Reviewed by Paul Mount
WARNING: Spoilers Ahead
Written by: Nina Metivier
Directed by: Nida Manzoor
First Broadcast: 19th January 2020 – BBC One
1903. Who or what is sabotaging Nikola Tesla’s generator plant at Niagara Falls? And has this maverick inventor really received a message from Mars?
Doctor Who has always enjoyed a cheerful and occasionally slapdash relationship with the tropes and traditions of time travel storytelling. In the early days of the show, the Doctor and his companions would wander through the corridors of Time, pitching up at moments of historical importance (on the planet Earth, of course – who knows what rules apply to time travel on alien planets?), delicately interfering with the course of history yet managing not to trigger the Butterfly Effect more by luck than judgment.
In 1964, in The Aztecs, the first Doctor (William Hartnell) testily told his companion Barbara that “you can’t rewrite history, not one line” when she attempted to interfere for the sacrificial traditions of an ancient culture. In the rebooted 21st century series, Russell T Davies went to great pains to create the concept of ‘fixed points in Time’, moments in the space-time continuum of pivotal cosmic importance that were set in stone and could never be changed.
This allowed writers a certain amount of elbow-room in crafting stories set in some recognisable past where the Doctor’s arrival would otherwise be almost bound to change the recognised course of events but also required them to work a bit harder when writing stories set in the past (and even the future) to ensure that nothing they were doing was likely to invoke the new Fixed Point rule or if was invoked then it was essential that it didn’t stifle the creativity of the story.
When ‘pure’ historical stories fell out of favour in the 1960s – the audiences had come to see the latest rubber monsters, not a bunch of earnest actors in wigs and cloaks sweeping about the place – the Doctor’s voyages into the past tended to tell a story set in some vague period of history where the Doctor became involved in events set in the past without featuring any recognisable historical characters but focussing on some outlandish science-fiction gimmick or motif. These stories came to be called ‘pseudo-historicals’ and some of the show’s finest classic serials make use of this format to great effect.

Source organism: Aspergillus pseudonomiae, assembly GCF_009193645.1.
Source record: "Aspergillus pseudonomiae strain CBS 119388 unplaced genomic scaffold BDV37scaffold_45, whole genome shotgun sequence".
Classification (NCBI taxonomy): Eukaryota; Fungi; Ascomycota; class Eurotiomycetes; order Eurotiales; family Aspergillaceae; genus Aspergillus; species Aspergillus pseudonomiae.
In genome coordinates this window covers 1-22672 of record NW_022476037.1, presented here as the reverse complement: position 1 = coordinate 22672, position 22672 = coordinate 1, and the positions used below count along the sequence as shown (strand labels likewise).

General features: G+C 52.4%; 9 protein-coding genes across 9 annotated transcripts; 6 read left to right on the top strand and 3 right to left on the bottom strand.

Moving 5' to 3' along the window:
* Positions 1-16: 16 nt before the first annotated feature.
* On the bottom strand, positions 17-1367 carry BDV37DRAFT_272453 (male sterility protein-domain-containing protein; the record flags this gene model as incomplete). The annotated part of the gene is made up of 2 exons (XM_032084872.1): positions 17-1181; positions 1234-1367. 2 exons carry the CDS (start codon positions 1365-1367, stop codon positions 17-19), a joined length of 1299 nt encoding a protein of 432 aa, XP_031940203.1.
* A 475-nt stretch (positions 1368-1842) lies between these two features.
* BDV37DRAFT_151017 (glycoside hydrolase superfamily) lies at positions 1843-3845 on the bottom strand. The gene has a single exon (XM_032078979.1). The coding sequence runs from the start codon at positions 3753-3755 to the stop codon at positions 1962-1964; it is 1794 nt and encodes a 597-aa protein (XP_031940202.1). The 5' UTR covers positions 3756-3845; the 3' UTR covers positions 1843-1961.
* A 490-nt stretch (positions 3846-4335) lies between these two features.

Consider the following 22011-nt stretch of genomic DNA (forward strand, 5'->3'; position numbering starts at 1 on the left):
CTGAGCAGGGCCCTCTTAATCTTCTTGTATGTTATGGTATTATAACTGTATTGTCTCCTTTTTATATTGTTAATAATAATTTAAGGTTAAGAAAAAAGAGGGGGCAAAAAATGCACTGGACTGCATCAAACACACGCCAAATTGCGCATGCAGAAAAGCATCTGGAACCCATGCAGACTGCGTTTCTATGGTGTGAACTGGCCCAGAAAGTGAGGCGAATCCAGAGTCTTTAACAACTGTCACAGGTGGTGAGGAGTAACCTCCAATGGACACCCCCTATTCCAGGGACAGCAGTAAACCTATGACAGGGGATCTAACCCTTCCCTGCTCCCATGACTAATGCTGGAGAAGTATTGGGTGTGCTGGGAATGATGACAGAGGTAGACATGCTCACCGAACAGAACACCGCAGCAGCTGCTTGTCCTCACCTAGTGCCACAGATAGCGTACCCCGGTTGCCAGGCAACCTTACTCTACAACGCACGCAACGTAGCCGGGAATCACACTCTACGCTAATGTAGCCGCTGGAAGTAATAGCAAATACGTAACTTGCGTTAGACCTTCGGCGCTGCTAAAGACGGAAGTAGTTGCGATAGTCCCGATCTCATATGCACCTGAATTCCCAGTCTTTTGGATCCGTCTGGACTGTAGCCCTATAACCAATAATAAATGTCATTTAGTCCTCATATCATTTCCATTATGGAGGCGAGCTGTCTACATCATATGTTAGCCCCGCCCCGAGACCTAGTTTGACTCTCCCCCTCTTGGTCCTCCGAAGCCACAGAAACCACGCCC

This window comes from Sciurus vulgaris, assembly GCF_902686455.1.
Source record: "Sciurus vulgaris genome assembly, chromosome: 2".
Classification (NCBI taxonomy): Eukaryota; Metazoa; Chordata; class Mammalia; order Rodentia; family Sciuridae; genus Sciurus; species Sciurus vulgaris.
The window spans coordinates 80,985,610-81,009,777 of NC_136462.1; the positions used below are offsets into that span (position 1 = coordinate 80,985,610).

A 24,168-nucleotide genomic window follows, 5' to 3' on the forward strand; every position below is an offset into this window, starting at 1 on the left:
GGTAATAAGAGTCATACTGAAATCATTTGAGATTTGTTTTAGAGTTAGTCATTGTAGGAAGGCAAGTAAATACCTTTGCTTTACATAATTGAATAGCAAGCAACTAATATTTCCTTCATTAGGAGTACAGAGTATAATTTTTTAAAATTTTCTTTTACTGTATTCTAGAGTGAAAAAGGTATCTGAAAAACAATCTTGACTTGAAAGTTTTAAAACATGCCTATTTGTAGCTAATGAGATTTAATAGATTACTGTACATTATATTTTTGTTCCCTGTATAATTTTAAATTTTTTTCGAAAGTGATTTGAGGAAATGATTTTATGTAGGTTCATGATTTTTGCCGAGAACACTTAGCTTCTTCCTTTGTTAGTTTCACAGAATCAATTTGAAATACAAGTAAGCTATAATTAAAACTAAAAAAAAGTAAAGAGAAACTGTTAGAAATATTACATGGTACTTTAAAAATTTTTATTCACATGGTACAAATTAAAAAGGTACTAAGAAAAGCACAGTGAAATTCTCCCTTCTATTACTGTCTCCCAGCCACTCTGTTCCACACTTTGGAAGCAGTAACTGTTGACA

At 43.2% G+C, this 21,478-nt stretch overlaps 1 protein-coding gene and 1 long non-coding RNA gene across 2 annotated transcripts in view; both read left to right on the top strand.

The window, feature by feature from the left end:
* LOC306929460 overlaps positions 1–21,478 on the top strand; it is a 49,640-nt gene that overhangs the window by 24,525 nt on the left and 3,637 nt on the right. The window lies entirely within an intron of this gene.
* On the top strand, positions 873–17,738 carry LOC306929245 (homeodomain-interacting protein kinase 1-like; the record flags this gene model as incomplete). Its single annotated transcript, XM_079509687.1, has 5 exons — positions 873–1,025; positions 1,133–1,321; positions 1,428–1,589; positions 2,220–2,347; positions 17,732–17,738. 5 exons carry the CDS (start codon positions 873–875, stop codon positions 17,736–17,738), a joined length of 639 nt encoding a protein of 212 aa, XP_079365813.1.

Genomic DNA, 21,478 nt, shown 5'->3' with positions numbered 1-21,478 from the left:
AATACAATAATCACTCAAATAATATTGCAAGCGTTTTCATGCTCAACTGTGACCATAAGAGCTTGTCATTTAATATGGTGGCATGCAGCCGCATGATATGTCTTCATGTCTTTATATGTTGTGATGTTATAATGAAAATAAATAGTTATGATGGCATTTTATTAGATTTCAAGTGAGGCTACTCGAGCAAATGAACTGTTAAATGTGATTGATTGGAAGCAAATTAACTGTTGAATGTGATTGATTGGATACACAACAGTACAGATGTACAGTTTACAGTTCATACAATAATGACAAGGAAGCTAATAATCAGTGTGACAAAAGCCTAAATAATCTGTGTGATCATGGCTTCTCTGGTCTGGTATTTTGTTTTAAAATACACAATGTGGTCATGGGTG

Russell T Davies quickly decided that if the Doctor was going to be a time traveller then he was going to meet actual, real-life People From History in stories that would broadly follow the Reithian BBC principle of educating, informing and entertaining. In the course of its first few years back on screen the Doctor was rubbing shoulders with Charles Dickens, Queen Victoria, William Shakespeare and Agatha Christie and, under Steven Moffat, caricatures of the likes of Winston Churchill and Queen Nerfertiti.
Chris Chibnall’s Who has aimed for more of a halfway house; the Doctor’s going to travel in Time but she’s not going to meet the historical big-hitters. No, the focus latterly has been on unsung heroes, people who achieved great things (or even strive to achieve great things) but without becoming historical poster boys and girls and sometimes having been forgotten altogether.
Season 12 has already introduced us to 19th century computer pioneer Ada Lovelace and 21st century wartime spy Noor Inayat Khan and the luridly-titled Nikola Tesla’s Night of Terror, promising debut script from newcomer Nina Metvier turns its attention to early 20th century inventor Nikola Tesla, his real-life assistant Dorothy Skerrit and Tesla’s ruthless glory-seeking competitor, Thomas Edison.
But this is no dry, preachy polemic on scientific achievement and ambition (well, not all the time…); there is, of course, a race of scavenging alien scorpion creatures lurking in the background, keen to exploit Tesla’s genius even as it is being smothered by Edison. This is still Doctor Who after all.
Nikola Tesla’s Night of Terror is great rollicking fun. Metvier’s script is nimble and fleet-footed, action sequences rattle along, never at the expense of the story (a fault which scuppered Orphan 55) and there’s time for characters to stop and talk, to live and breathe and dream.
Goran Visnic plays Tesla with a real understated passion. He’s a man of huge ambition, determination and imagination but he’s thwarted and frustrated at every turn by the fact that people don’t believe in him enough to give him a chance.